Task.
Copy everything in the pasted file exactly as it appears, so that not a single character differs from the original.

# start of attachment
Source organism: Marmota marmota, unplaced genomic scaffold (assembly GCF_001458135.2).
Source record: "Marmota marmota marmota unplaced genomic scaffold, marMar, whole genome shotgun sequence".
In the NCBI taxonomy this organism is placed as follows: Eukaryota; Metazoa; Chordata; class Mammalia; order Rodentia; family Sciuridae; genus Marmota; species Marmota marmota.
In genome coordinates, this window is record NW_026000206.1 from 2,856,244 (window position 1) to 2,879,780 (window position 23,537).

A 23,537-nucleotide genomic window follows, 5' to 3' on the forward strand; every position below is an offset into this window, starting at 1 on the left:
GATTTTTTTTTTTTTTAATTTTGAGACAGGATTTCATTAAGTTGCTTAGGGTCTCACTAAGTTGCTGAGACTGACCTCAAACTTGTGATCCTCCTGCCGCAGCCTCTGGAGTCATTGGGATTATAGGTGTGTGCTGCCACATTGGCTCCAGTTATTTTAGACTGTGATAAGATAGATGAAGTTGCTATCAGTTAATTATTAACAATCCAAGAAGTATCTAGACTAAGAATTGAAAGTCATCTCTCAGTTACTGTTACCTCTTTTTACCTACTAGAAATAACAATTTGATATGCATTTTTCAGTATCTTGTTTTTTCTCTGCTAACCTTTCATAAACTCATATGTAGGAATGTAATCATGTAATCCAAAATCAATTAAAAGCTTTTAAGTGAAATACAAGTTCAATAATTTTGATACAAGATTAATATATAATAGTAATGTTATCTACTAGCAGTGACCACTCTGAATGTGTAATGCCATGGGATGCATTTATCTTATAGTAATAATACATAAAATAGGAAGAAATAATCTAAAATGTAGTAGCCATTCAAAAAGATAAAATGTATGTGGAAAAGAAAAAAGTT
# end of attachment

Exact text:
Source organism: Marmota marmota, unplaced genomic scaffold (assembly GCF_001458135.2).
Source record: "Marmota marmota marmota unplaced genomic scaffold, marMar, whole genome shotgun sequence".
In the NCBI taxonomy this organism is placed as follows: Eukaryota; Metazoa; Chordata; class Mammalia; order Rodentia; family Sciuridae; genus Marmota; species Marmota marmota.
In genome coordinates, this window is record NW_026000206.1 from 2,856,244 (window position 1) to 2,879,780 (window position 23,537).

A 23,537-nucleotide genomic window follows, 5' to 3' on the forward strand; every position below is an offset into this window, starting at 1 on the left:
GATTTTTTTTTTTTTTAATTTTGAGACAGGATTTCATTAAGTTGCTTAGGGTCTCACTAAGTTGCTGAGACTGACCTCAAACTTGTGATCCTCCTGCCGCAGCCTCTGGAGTCATTGGGATTATAGGTGTGTGCTGCCACATTGGCTCCAGTTATTTTAGACTGTGATAAGATAGATGAAGTTGCTATCAGTTAATTATTAACAATCCAAGAAGTATCTAGACTAAGAATTGAAAGTCATCTCTCAGTTACTGTTACCTCTTTTTACCTACTAGAAATAACAATTTGATATGCATTTTTCAGTATCTTGTTTTTTCTCTGCTAACCTTTCATAAACTCATATGTAGGAATGTAATCATGTAATCCAAAATCAATTAAAAGCTTTTAAGTGAAATACAAGTTCAATAATTTTGATACAAGATTAATATATAATAGTAATGTTATCTACTAGCAGTGACCACTCTGAATGTGTAATGCCATGGGATGCATTTATCTTATAGTAATAATACATAAAATAGGAAGAAATAATCTAAAATGTAGTAGCCATTCAAAAAGATAAAATGTATGTGGAAAAGAAAAAAGTT